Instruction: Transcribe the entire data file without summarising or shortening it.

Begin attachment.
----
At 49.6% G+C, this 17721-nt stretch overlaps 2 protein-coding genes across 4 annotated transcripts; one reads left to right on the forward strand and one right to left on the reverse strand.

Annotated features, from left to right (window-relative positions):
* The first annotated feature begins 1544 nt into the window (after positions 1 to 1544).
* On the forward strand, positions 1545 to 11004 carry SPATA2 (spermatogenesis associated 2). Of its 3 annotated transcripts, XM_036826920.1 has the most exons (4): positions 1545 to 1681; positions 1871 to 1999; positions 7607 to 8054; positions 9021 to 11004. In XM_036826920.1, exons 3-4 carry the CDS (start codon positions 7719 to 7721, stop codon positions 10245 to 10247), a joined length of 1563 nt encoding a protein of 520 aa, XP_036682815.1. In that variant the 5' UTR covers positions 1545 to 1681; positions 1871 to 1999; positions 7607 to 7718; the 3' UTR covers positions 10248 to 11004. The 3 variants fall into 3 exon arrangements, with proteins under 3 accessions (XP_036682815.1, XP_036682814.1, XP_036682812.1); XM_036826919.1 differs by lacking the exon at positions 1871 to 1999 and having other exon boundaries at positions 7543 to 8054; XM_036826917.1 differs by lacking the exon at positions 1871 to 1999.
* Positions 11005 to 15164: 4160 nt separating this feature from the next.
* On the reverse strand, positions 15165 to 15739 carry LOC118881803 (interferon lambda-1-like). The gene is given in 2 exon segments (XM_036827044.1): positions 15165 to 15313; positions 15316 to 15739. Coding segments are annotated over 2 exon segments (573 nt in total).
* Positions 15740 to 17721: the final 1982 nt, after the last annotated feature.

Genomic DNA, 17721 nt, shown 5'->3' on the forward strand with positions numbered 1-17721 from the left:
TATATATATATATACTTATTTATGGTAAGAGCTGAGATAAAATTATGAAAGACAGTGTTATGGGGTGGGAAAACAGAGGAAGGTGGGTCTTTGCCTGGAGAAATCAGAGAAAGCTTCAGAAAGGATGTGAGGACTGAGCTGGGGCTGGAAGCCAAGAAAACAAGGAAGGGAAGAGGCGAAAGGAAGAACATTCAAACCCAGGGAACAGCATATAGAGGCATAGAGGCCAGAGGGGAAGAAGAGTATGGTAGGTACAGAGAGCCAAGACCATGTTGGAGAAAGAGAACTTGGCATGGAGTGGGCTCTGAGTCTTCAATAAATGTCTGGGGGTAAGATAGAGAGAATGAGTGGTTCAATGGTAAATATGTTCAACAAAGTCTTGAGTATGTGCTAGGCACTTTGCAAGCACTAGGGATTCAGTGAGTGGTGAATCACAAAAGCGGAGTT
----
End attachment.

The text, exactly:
At 49.6% G+C, this 17721-nt stretch overlaps 2 protein-coding genes across 4 annotated transcripts; one reads left to right on the forward strand and one right to left on the reverse strand.

Annotated features, from left to right (window-relative positions):
* The first annotated feature begins 1544 nt into the window (after positions 1 to 1544).
* On the forward strand, positions 1545 to 11004 carry SPATA2 (spermatogenesis associated 2). Of its 3 annotated transcripts, XM_036826920.1 has the most exons (4): positions 1545 to 1681; positions 1871 to 1999; positions 7607 to 8054; positions 9021 to 11004. In XM_036826920.1, exons 3-4 carry the CDS (start codon positions 7719 to 7721, stop codon positions 10245 to 10247), a joined length of 1563 nt encoding a protein of 520 aa, XP_036682815.1. In that variant the 5' UTR covers positions 1545 to 1681; positions 1871 to 1999; positions 7607 to 7718; the 3' UTR covers positions 10248 to 11004. The 3 variants fall into 3 exon arrangements, with proteins under 3 accessions (XP_036682815.1, XP_036682814.1, XP_036682812.1); XM_036826919.1 differs by lacking the exon at positions 1871 to 1999 and having other exon boundaries at positions 7543 to 8054; XM_036826917.1 differs by lacking the exon at positions 1871 to 1999.
* Positions 11005 to 15164: 4160 nt separating this feature from the next.
* On the reverse strand, positions 15165 to 15739 carry LOC118881803 (interferon lambda-1-like). The gene is given in 2 exon segments (XM_036827044.1): positions 15165 to 15313; positions 15316 to 15739. Coding segments are annotated over 2 exon segments (573 nt in total).
* Positions 15740 to 17721: the final 1982 nt, after the last annotated feature.

Genomic DNA, 17721 nt, shown 5'->3' on the forward strand with positions numbered 1-17721 from the left:
TATATATATATATACTTATTTATGGTAAGAGCTGAGATAAAATTATGAAAGACAGTGTTATGGGGTGGGAAAACAGAGGAAGGTGGGTCTTTGCCTGGAGAAATCAGAGAAAGCTTCAGAAAGGATGTGAGGACTGAGCTGGGGCTGGAAGCCAAGAAAACAAGGAAGGGAAGAGGCGAAAGGAAGAACATTCAAACCCAGGGAACAGCATATAGAGGCATAGAGGCCAGAGGGGAAGAAGAGTATGGTAGGTACAGAGAGCCAAGACCATGTTGGAGAAAGAGAACTTGGCATGGAGTGGGCTCTGAGTCTTCAATAAATGTCTGGGGGTAAGATAGAGAGAATGAGTGGTTCAATGGTAAATATGTTCAACAAAGTCTTGAGTATGTGCTAGGCACTTTGCAAGCACTAGGGATTCAGTGAGTGGTGAATCACAAAAGCGGAGTT